CONCLUSIONS: Topical and injected corticosteroids are the mainstay of treatment for AA, however the use of steroid sparing agents such as minoxidil is low. Despite no studies demonstrating efficacy, topical tacrolimus was used almost as frequently as minoxidil.
J Drugs Dermatol. 2015;14(9):1012-1014.
Richard K. Scher MD,a Antonella Tosti MD,b Warren S. Joseph DPM,c Tracey C. Vlahovic DPM,d
Jesse Plasencia DPM,e Bryan C. Markinson DPM,f and David M. Pariser MDg
Onychomycosis prevalence is expected to rise as the population ages and the prevalence of diabetes, peripheral vascular disease, and other significant risk factors rise. Until recently, treatment options were limited due to safety concerns with oral antifungals and low efficacy with available topical agents. Efinaconzole and tavaborole were approved by the FDA in 2014 for onychomycosis treatment and provide additional effective topical treatment options for patients with mild-to-moderate disease. Dermatologists and podiatrists both regularly treat onychomycosis, yet there are striking differences between specialties in approach to diagnosis and treatment. In order to explore these differences a joint dermatology-podiatry roundtable of onychomycosis experts was convened. Although it has little effect on mycologic cure, debridement may be a valuable adjunct to oral or topical antifungal therapy, especially in patients with greater symptom burden. However, few dermatologists incorporate debridement into their treatment plans and referral to podiatry may be appropriate for some of these patients. Furthermore, podiatrists may be better equipped to manage patients with concurrent diabetes or peripheral vascular disease and elderly patients who are unable to maintain proper foot hygiene. Once cure is achieved, lifestyle and hygiene practices, maintenance/prophylactic onychomycosis treatment, and proactive tinea pedis treatment in patients and family members may help to maintain patients’ cured status.
J Drugs Dermatol. 2015;14(9):1016-1021.
Evan A. Rieder MD,a Euphemia W. Mu MD,a and Jeremy A. Brauer MDa,b,c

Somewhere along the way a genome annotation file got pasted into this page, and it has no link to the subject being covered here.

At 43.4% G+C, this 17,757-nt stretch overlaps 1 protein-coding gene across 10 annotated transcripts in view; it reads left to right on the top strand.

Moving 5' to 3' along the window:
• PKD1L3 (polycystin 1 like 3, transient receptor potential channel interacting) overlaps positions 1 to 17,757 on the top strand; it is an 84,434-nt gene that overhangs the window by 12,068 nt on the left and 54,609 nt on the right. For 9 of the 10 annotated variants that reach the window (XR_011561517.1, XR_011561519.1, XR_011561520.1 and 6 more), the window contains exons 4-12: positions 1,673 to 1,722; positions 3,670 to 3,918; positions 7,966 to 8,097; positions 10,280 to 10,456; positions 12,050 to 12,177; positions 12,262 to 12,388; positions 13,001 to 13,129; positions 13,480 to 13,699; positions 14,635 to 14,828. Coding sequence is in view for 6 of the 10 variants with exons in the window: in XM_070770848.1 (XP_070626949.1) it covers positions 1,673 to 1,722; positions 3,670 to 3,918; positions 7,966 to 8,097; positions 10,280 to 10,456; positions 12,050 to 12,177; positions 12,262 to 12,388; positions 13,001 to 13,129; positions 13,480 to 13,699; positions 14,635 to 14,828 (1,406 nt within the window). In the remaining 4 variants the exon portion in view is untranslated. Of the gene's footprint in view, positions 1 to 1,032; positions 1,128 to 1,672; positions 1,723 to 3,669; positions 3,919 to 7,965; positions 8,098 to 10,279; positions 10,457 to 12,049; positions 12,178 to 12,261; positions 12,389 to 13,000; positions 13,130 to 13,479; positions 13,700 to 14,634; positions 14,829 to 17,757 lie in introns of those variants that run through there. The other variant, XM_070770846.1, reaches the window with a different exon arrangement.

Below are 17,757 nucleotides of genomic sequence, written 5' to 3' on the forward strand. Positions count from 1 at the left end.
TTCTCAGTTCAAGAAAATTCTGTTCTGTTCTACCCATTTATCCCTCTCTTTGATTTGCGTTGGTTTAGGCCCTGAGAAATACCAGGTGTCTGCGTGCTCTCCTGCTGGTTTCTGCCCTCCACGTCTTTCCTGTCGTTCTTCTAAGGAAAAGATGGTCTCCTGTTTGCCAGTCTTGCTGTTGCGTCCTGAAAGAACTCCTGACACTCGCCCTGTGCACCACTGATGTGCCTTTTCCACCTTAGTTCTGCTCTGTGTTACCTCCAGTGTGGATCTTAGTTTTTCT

Though still accounting for a small fraction of all cosmetic procedures in the United States, men are an emerging and rapidly expanding demographic in the field of aesthetic medicine. In this article we highlight the trends contributing to the rise of male aesthetic procedures
in dermatology, touching on social influences, psychological motivations, and treatment outcomes.
J Drugs Dermatol. 2015;14(9):1023-1026.
Joshua A. Farhadian,a Bradley S. Bloom,b and Jeremy A. Brauera,b,c
Aesthetics continues to be a rapidly growing field within dermatology. In 2014, Americans spent 5 billion dollars on an estimated 9 million minimally invasive cosmetic procedures. Between 1997 and 2014, the number of aesthetic procedures performed on men increased by 273%. The approach to male aesthetics differs from that of females. Men have a squarer face, a more angled and larger jaw, and equally balanced upper and lower facial proportions. Facial muscle mass, subcutaneous tissue, and blood vessel density are also increased in men relative to women. While many of the same cosmetic procedures are performed in males and females, the approach, assessment, and treatment parameters are often different. Improper technique in a male patient can result in feminizing facial features and patient dissatisfaction. With an increasing number of men seeking aesthetic procedures, it behooves dermatologists to familiarize themselves with male facial anatomy and the practice of cosmetic dermatology in this population.